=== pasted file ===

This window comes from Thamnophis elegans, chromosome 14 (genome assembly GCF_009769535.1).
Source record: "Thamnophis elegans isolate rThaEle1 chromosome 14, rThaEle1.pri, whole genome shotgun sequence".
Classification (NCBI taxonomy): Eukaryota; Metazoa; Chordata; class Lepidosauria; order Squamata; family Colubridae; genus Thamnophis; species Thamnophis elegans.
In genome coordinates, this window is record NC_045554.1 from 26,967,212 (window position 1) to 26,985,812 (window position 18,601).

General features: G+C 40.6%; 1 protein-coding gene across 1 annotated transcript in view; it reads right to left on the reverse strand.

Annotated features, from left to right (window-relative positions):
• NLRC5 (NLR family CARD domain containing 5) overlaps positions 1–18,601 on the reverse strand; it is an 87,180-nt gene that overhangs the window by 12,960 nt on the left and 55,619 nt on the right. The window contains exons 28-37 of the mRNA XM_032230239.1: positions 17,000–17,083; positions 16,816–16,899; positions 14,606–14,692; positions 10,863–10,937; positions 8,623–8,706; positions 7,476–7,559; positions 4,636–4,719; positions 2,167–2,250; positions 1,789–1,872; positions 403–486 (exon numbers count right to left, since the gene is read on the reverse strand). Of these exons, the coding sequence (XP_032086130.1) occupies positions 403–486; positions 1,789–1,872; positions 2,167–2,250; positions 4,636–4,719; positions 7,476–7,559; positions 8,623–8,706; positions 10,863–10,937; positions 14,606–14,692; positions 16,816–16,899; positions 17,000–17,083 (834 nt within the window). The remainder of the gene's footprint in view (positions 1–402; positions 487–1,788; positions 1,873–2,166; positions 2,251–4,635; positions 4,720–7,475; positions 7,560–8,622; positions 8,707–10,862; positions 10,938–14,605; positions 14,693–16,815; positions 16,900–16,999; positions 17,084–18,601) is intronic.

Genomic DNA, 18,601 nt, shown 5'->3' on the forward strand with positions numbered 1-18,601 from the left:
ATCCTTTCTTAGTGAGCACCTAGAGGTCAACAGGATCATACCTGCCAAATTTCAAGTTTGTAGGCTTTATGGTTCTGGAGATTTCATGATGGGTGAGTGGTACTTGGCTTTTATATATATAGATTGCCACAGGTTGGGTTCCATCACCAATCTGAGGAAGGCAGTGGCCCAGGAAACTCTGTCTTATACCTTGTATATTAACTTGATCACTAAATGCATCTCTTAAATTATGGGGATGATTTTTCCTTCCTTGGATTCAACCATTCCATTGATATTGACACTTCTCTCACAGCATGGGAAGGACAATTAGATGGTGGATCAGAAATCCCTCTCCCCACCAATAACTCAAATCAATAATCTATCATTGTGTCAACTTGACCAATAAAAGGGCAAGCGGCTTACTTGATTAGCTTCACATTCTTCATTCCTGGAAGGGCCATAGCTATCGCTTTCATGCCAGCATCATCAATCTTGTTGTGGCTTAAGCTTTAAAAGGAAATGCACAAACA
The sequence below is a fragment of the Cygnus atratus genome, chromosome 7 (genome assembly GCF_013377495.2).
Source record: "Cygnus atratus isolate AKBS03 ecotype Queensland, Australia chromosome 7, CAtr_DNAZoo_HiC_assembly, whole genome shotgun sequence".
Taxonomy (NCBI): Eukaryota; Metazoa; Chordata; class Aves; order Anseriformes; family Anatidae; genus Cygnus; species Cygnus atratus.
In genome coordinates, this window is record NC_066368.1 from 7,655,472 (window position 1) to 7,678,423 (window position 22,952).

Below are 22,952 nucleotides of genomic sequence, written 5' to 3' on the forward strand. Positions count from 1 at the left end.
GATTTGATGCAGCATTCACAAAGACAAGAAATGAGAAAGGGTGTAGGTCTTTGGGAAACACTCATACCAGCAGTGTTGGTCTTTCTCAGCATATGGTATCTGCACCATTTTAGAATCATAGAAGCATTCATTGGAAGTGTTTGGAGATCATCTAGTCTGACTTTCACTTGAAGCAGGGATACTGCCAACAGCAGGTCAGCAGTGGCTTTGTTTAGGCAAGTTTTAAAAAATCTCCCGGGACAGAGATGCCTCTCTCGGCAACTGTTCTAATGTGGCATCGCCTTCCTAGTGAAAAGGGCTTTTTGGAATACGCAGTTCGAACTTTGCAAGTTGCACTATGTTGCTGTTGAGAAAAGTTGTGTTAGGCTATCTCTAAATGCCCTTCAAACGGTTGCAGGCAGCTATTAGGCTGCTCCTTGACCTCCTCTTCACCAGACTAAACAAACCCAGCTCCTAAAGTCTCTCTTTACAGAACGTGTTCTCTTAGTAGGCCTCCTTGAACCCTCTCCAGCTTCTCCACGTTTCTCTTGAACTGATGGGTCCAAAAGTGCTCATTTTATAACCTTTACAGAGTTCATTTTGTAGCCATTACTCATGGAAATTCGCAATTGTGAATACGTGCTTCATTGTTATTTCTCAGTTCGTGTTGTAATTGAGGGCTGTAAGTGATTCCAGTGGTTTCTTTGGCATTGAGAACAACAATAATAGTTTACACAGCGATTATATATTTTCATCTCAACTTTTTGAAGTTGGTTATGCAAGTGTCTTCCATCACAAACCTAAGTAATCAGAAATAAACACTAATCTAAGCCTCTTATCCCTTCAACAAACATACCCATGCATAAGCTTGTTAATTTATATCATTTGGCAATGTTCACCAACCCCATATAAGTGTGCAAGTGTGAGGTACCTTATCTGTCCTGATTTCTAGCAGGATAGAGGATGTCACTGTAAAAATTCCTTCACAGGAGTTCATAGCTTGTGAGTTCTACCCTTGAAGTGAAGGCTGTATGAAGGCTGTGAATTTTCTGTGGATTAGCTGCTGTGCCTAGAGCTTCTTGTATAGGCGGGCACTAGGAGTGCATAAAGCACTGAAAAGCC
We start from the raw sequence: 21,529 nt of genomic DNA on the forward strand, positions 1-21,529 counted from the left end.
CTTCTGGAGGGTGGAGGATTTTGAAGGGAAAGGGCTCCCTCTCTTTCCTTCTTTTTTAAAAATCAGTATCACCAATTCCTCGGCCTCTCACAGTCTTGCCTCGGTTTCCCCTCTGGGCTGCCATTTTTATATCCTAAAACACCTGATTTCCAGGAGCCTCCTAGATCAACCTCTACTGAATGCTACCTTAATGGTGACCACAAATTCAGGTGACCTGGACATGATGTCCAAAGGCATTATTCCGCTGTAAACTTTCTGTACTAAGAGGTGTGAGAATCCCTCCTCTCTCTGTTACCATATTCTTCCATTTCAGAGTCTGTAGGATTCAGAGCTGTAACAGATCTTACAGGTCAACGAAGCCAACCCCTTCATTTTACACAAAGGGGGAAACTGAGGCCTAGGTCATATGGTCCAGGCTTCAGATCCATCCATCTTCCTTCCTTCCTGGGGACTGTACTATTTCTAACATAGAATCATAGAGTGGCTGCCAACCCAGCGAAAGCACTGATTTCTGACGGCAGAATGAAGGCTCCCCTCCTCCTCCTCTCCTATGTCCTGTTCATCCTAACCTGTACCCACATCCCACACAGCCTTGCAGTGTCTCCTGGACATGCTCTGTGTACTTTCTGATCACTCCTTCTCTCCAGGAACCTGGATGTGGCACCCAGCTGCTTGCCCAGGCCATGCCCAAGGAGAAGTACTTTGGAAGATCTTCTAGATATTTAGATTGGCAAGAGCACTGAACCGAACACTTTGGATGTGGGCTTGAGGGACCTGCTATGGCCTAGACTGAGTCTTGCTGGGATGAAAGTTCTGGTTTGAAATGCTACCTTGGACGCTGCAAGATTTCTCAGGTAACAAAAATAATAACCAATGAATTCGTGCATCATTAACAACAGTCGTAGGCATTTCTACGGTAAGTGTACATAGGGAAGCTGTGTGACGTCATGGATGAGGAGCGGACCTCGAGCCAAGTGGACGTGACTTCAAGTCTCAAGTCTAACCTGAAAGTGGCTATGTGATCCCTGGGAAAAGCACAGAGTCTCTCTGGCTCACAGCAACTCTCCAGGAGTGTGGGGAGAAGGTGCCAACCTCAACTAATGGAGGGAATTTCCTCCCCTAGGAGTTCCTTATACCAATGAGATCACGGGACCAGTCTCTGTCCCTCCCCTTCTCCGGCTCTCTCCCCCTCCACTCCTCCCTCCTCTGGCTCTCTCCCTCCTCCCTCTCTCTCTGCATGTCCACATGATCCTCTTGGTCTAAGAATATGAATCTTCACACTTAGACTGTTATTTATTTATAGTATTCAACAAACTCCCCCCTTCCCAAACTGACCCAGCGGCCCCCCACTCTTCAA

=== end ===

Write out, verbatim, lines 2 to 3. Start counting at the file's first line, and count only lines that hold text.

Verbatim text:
Source record: "Thamnophis elegans isolate rThaEle1 chromosome 14, rThaEle1.pri, whole genome shotgun sequence".
Classification (NCBI taxonomy): Eukaryota; Metazoa; Chordata; class Lepidosauria; order Squamata; family Colubridae; genus Thamnophis; species Thamnophis elegans.